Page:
Some state constitutions may become unconstitutional next year. The U.S. Supreme Court announced last week that it will hear an appeal next fall from Washington state about when citizens may spend government money on religious education, something many state constitutions forbid.
The case involves Joshua Davey, who as a student in 1999 won a tax-funded scholarship of $1,125 to help pay his tuition at Northwest College, an Assemblies of God school. However, the state canceled the grant when officials learned he was majoring in theology, a decision upheld by a federal court.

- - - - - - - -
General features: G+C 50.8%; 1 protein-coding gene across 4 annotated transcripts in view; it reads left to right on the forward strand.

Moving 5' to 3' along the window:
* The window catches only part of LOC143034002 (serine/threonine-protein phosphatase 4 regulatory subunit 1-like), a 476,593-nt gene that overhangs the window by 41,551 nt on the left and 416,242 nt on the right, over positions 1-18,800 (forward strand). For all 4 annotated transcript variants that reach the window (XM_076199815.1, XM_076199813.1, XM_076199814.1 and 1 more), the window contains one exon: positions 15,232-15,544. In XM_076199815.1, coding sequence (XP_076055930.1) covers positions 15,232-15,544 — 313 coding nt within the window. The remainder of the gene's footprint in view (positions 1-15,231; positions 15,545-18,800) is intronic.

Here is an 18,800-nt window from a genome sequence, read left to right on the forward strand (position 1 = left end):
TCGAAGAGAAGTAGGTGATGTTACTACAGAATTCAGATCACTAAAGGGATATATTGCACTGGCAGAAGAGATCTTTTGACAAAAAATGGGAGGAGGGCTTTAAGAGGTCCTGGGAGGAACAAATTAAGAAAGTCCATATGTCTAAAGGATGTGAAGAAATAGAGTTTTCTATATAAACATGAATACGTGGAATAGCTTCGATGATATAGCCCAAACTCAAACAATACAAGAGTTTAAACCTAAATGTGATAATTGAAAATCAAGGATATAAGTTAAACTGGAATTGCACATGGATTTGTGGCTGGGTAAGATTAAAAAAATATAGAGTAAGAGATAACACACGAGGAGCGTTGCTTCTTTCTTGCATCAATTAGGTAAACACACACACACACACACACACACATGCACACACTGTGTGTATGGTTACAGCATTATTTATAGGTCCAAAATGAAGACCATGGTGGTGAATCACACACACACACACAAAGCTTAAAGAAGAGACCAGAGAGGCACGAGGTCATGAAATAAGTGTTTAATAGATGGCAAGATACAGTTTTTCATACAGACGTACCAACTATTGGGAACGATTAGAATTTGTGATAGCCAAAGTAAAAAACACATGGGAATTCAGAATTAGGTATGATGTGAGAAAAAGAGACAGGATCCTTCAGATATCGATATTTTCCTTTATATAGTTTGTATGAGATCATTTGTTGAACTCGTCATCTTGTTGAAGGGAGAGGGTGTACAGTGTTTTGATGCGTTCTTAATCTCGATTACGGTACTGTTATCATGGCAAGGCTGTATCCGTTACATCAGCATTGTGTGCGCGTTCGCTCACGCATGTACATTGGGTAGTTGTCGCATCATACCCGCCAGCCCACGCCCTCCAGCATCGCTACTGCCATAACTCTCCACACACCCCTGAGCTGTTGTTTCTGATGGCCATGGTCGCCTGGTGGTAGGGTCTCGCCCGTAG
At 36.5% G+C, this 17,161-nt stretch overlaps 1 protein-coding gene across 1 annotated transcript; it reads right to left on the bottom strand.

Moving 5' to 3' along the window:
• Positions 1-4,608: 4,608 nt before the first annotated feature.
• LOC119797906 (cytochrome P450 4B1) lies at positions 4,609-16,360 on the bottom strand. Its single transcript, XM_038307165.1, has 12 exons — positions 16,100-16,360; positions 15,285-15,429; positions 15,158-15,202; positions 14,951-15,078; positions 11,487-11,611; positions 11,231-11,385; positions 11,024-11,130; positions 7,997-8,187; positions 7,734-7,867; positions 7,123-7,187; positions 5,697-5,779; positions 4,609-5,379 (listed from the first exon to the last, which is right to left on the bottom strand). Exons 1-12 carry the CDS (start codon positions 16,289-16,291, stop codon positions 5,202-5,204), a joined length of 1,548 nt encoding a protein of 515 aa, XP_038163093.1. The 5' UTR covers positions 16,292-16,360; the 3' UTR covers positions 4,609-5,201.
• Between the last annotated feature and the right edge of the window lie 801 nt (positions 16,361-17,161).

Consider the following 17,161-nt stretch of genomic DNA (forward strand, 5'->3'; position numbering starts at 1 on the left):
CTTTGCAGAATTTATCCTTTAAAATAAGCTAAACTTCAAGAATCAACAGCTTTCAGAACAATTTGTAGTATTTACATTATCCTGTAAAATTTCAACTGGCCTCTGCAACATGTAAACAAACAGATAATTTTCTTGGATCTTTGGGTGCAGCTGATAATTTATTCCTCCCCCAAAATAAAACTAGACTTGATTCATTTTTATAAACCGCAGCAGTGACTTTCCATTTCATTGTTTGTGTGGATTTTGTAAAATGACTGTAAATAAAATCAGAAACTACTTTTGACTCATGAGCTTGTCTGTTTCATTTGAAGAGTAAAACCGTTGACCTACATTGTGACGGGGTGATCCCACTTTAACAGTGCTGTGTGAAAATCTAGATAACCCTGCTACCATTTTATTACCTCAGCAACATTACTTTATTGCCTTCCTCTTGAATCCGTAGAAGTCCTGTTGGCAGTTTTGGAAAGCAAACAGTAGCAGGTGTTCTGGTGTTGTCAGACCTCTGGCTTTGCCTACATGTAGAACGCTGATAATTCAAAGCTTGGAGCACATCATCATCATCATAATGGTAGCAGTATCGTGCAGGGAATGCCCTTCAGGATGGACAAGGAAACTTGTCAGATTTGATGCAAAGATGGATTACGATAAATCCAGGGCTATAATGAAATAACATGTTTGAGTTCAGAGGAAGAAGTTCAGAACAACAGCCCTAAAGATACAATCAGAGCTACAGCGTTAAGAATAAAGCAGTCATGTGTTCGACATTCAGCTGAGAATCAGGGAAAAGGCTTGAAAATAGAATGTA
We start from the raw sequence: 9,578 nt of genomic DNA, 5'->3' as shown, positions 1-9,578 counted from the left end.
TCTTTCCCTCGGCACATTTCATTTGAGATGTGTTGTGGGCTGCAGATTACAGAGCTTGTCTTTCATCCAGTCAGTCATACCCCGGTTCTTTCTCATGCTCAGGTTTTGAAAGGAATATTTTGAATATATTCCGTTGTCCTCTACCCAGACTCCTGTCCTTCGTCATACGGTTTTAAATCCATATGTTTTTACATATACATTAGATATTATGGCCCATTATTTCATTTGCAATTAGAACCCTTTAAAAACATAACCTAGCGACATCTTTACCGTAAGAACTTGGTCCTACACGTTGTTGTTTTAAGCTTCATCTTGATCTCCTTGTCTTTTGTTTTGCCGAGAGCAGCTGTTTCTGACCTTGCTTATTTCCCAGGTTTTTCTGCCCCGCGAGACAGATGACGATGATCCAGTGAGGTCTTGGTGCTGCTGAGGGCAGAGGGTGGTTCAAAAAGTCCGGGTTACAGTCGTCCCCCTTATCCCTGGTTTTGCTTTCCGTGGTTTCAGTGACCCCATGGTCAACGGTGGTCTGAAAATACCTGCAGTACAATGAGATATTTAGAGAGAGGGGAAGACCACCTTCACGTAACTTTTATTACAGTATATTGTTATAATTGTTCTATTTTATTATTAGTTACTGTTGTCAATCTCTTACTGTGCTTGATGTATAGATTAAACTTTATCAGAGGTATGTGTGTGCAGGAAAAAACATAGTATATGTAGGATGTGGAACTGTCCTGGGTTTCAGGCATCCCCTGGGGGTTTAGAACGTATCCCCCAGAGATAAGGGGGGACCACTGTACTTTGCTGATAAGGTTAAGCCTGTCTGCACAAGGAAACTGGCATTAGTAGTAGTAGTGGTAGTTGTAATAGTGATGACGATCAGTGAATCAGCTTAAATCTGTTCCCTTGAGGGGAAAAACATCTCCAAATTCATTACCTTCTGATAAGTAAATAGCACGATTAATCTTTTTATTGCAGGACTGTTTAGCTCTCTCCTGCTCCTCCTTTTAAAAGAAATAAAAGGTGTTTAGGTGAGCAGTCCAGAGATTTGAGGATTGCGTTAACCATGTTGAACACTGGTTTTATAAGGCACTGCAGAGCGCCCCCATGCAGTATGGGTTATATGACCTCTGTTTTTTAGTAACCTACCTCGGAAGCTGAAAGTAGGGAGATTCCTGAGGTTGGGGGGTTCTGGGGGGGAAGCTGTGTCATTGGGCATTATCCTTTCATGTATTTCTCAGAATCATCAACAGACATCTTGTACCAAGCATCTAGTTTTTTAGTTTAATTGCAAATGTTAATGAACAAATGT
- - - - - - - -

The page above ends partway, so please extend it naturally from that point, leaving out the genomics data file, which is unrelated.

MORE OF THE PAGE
Surprisingly, a three-judge panel of the usually religion-hostile 9th Circuit Court of Appeals ruled in Mr. Davey's favor. The judges said the grant program is a "fiscal forum," much like a free-speech forum, and the state cannot discriminate against religious content.
Nearly 40 state constitutions prohibit government support of religion, and 15 specifically ban state spending on theology classes. In light of the high court's recent decision allowing limited use of state voucher funds at religious schools, and depending on the outcome in the Davey case, those states may find their constitutions in crisis.